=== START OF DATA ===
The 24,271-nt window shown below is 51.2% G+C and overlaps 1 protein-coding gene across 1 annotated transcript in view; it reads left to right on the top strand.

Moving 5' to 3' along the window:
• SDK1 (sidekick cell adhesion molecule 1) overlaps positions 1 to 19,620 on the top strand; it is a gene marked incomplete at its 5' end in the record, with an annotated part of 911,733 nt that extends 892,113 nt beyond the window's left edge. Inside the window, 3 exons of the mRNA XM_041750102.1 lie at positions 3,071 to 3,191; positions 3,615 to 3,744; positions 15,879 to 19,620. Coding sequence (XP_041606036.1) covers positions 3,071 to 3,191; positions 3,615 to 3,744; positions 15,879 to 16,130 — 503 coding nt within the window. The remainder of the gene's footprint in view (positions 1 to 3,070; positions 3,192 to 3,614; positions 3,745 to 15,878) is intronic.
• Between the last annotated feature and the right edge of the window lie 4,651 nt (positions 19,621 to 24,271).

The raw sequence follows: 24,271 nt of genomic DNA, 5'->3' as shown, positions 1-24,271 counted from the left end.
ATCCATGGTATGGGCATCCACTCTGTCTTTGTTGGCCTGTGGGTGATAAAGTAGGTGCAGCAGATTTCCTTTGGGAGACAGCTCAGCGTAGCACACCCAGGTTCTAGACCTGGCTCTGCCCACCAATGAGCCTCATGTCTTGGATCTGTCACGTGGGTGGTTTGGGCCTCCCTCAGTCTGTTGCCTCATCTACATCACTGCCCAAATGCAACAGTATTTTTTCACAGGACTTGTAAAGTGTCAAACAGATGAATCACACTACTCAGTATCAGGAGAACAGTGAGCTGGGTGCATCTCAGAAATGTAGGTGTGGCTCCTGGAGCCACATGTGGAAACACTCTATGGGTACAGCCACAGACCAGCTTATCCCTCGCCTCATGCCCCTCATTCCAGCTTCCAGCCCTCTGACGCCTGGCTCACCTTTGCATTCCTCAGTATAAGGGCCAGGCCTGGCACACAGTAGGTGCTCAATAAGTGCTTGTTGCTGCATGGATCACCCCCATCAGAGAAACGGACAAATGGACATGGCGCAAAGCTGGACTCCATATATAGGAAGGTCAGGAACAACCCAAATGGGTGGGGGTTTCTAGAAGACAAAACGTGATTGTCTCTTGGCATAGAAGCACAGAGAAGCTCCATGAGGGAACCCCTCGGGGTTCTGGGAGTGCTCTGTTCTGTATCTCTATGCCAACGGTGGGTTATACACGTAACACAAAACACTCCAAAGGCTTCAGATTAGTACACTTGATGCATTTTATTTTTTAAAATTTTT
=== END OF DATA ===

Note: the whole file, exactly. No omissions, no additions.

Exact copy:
The 24,271-nt window shown below is 51.2% G+C and overlaps 1 protein-coding gene across 1 annotated transcript in view; it reads left to right on the top strand.

Moving 5' to 3' along the window:
• SDK1 (sidekick cell adhesion molecule 1) overlaps positions 1 to 19,620 on the top strand; it is a gene marked incomplete at its 5' end in the record, with an annotated part of 911,733 nt that extends 892,113 nt beyond the window's left edge. Inside the window, 3 exons of the mRNA XM_041750102.1 lie at positions 3,071 to 3,191; positions 3,615 to 3,744; positions 15,879 to 19,620. Coding sequence (XP_041606036.1) covers positions 3,071 to 3,191; positions 3,615 to 3,744; positions 15,879 to 16,130 — 503 coding nt within the window. The remainder of the gene's footprint in view (positions 1 to 3,070; positions 3,192 to 3,614; positions 3,745 to 15,878) is intronic.
• Between the last annotated feature and the right edge of the window lie 4,651 nt (positions 19,621 to 24,271).

The raw sequence follows: 24,271 nt of genomic DNA, 5'->3' as shown, positions 1-24,271 counted from the left end.
ATCCATGGTATGGGCATCCACTCTGTCTTTGTTGGCCTGTGGGTGATAAAGTAGGTGCAGCAGATTTCCTTTGGGAGACAGCTCAGCGTAGCACACCCAGGTTCTAGACCTGGCTCTGCCCACCAATGAGCCTCATGTCTTGGATCTGTCACGTGGGTGGTTTGGGCCTCCCTCAGTCTGTTGCCTCATCTACATCACTGCCCAAATGCAACAGTATTTTTTCACAGGACTTGTAAAGTGTCAAACAGATGAATCACACTACTCAGTATCAGGAGAACAGTGAGCTGGGTGCATCTCAGAAATGTAGGTGTGGCTCCTGGAGCCACATGTGGAAACACTCTATGGGTACAGCCACAGACCAGCTTATCCCTCGCCTCATGCCCCTCATTCCAGCTTCCAGCCCTCTGACGCCTGGCTCACCTTTGCATTCCTCAGTATAAGGGCCAGGCCTGGCACACAGTAGGTGCTCAATAAGTGCTTGTTGCTGCATGGATCACCCCCATCAGAGAAACGGACAAATGGACATGGCGCAAAGCTGGACTCCATATATAGGAAGGTCAGGAACAACCCAAATGGGTGGGGGTTTCTAGAAGACAAAACGTGATTGTCTCTTGGCATAGAAGCACAGAGAAGCTCCATGAGGGAACCCCTCGGGGTTCTGGGAGTGCTCTGTTCTGTATCTCTATGCCAACGGTGGGTTATACACGTAACACAAAACACTCCAAAGGCTTCAGATTAGTACACTTGATGCATTTTATTTTTTAAAATTTTT